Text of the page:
The narrative axes in both films revolve on a shared point of women and men clashing in the workplace. The central fight? That women should occupy that space at all. While both films share similar philosophical foundations, Woman of the Year offers the most compelling account of the challenges and compromises that women face when succeeding in their career as Hepburn stars opposite long-time co-star and rumoured lover Spencer Tracy as sparring journalists whose repartee turns to romance. Hepburn’s Tess Harding is supremely sophisticated and highly accomplished, which endears her to Tracy’s character during courtship but becomes a liability once they enter into marriage as questions of motherhood, domestic roles, and work commitments threaten to collapse the partnership. Though the film ends on a complicated note, it remains one of the best examples, alongside its narrative twin Adam’s Rib, as exemplary of the roles that Hepburn would inhabit and shine in, while offering nuanced critiques of the career limits that women would face in the public sphere.

What did you learn about her that surprised you when you were putting this retrospective together?

In putting together this series, I knew Hepburn through various iconic roles that created her star persona: the prim missionary in The African Queen (1951), the bombastic socialite in Bringing Up Baby (1938), and of course cinema’s earliest surviving and perhaps most indelible evocation of Louisa May Alcott’s forever heroine Jo in Little Women (1933). But what surprised me most was that it almost didn’t happen.

A defining moment in Hepburn’s career came after a setback following the production of The Lake, a play that garnered the star dismal reviews and sunk her reputation further after a string of unpopular films. This earned her a place on the 1938 exhibitors poll, which labelled various stars of the era as box office poison (alongside Joan Crawford, Marlene Dietrich, and Mae West—not bad company). With her career at an all-time low, Hepburn decamped for New York and set to work on the play The Philadelphia Story, which was so incredibly successful, Hepburn was able to use it as a bargaining chip when she brought the story to MGM to make it into a film. Masterminding her own career comeback was further cemented by a canny decision by the star to also purchase rights to the original story, thereby securing her seat at the table and earning her bargaining power at a time when this was not the standard for women in Hollywood. The film The Philadelphia Story, like it’s predecessor, was a massive hit on its release and reinstated the star as a key Hollywood power broker.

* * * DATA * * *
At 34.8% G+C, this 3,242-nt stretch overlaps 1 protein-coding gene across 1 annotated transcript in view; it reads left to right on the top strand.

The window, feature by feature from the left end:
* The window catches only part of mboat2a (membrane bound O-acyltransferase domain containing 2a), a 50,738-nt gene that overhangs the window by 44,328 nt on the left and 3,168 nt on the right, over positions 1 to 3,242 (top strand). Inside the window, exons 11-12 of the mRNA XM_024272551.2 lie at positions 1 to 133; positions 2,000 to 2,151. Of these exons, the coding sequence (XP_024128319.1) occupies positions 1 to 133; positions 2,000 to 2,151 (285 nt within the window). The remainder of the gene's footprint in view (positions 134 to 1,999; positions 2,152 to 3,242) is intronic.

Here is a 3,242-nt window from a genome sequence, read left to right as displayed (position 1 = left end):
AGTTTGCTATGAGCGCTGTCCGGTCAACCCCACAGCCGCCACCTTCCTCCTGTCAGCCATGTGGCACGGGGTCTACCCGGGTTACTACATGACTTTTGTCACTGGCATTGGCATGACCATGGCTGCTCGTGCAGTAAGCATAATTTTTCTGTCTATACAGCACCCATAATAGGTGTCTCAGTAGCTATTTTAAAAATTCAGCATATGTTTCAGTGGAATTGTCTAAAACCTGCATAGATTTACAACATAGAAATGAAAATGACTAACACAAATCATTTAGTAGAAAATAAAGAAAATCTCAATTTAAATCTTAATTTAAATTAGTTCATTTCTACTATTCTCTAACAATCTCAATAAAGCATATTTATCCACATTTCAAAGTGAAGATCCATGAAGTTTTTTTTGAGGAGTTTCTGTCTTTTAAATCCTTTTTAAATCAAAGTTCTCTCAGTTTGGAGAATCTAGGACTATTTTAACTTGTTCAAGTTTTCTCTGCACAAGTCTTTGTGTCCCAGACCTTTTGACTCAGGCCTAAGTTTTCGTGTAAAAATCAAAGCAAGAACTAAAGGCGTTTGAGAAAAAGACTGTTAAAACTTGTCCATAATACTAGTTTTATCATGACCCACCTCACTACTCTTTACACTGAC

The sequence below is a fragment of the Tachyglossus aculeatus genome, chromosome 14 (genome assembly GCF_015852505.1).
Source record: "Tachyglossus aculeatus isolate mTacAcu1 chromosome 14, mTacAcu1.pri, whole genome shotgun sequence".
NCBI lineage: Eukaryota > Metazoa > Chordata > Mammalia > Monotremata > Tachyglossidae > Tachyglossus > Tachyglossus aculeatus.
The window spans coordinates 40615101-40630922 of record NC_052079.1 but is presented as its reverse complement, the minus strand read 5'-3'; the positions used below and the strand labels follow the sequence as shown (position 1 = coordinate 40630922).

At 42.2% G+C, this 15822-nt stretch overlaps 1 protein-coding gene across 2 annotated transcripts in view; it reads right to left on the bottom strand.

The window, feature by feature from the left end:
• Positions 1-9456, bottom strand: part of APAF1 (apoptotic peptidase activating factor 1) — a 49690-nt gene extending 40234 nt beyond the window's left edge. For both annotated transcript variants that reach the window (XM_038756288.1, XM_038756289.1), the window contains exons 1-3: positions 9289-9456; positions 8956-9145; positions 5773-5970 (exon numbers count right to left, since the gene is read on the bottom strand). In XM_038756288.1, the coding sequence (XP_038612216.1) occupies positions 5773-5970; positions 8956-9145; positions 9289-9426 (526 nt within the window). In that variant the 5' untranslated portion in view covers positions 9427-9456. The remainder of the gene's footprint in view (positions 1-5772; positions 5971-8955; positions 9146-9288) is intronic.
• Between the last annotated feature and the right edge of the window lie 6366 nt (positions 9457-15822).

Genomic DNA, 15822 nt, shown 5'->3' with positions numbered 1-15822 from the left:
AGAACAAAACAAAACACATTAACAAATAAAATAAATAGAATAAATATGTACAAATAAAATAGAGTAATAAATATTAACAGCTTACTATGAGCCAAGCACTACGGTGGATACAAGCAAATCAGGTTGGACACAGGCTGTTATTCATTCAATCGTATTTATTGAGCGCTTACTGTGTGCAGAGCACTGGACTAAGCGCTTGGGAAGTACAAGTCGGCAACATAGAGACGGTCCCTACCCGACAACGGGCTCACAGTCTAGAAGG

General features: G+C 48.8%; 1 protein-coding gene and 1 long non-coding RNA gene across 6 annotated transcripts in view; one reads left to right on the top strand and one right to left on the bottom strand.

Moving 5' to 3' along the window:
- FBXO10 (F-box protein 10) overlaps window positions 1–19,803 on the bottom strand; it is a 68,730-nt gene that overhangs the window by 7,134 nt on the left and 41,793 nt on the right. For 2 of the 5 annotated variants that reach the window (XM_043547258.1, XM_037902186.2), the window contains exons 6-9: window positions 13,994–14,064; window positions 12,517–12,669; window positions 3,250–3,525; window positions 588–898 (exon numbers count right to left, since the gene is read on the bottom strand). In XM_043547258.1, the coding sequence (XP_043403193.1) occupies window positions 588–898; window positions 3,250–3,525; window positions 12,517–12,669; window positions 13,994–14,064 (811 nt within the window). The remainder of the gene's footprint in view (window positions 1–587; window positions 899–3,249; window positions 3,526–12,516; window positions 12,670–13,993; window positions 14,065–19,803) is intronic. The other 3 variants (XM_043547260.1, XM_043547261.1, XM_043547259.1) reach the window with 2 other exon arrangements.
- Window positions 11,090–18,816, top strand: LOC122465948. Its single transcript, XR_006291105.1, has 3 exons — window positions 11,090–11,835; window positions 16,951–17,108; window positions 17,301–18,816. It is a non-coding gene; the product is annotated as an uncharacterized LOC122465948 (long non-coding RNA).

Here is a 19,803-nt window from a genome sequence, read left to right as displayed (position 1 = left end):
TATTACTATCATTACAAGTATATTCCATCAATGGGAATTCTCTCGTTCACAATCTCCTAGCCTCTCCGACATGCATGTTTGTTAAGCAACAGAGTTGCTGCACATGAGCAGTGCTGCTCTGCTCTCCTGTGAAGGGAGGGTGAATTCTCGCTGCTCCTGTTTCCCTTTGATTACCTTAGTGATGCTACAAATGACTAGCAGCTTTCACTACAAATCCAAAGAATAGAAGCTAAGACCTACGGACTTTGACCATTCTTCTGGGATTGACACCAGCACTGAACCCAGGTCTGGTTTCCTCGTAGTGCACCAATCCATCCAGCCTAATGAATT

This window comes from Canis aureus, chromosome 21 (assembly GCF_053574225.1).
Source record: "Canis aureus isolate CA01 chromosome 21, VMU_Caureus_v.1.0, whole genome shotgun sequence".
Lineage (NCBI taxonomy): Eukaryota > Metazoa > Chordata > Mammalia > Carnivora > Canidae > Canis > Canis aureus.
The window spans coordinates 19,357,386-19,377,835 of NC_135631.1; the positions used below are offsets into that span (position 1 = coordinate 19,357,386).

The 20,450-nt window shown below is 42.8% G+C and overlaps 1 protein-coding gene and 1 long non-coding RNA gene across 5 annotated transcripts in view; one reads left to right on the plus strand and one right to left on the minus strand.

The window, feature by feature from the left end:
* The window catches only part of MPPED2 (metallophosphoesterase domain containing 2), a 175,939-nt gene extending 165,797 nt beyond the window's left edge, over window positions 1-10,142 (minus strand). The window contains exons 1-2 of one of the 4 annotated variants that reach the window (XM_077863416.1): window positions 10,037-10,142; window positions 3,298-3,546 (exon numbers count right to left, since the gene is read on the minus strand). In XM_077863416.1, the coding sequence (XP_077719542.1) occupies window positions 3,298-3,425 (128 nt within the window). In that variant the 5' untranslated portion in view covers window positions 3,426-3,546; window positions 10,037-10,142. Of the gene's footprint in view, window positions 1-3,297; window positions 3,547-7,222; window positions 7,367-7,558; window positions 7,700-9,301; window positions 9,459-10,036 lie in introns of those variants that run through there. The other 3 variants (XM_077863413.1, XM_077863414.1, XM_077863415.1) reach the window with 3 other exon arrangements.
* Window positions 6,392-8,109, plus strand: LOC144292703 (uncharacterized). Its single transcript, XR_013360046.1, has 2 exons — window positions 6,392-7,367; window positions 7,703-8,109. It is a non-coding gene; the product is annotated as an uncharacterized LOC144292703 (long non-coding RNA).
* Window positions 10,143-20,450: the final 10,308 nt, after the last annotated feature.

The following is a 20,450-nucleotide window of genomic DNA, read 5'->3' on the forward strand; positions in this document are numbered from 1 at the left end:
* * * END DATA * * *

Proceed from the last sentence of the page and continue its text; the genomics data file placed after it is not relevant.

What do you think she was like as a person?

Having recently read her autobiography, the aptly titled Me, as well as her now infamous memoir, The Making of The African Queen: Or How I Went to Africa (a truly rare read if you can find it), I can tell you that Katharine Hepburn was one staunch character. The voice that narrates both accounts is forthright, witty, self-effacing, and at times demure when she veers too close to long-guarded personal stories, but throughout the consistent tone is one of striking independence and crackling wit. Overall, you can tell that she is an intensely private person, which was in keeping with how she presented herself publicly. Without much to go on, the press would inevitably speculate on the details. The largest rumour involved a romantic entanglement with her longtime (and married) co-star Spencer Tracy. It was only revealed by Hepburn after he died that the pair kept a twenty-six-year-long affair hidden. Other rumours would circle the star as well, namely that she was gay, which likely sprang from the fiercely independent women she would play on screen (a sexist and homophobic correlation that equated strong women with sexual “deviance”) and was further bolstered by her then unusual fashion choices. In 2019 we can take for granted non-conforming gender expressions as the norm, but in the middle of the last century, it was not. What do I think Katharine Hepburn was like as a person? I think she was ahead of her time.

What can we learn from her example?

The example that Hepburn’s legacy offers to contemporary audiences is one that hasn’t changed much since the heyday of her stardom, that being authentic and boldly independent offers those who are women-identified the space to centre that experience, when it might otherwise be diminished and marginalized. Unapologetically opinionated, fiercely self-determined, Hepburn’s career in Hollywood lasted sixty-six years and garnered her four Oscars for Best Acting, which has yet to be bested by any actor male or female. The longevity of her legendary career owes much to her talents as an actor and the strength of the roles she would play on screen, but more than that because she came to represent possibility, that iron-willed, boldly intellectual women could hold their own in the workplace and with men who had previously dominated those spaces. In short, she became an icon.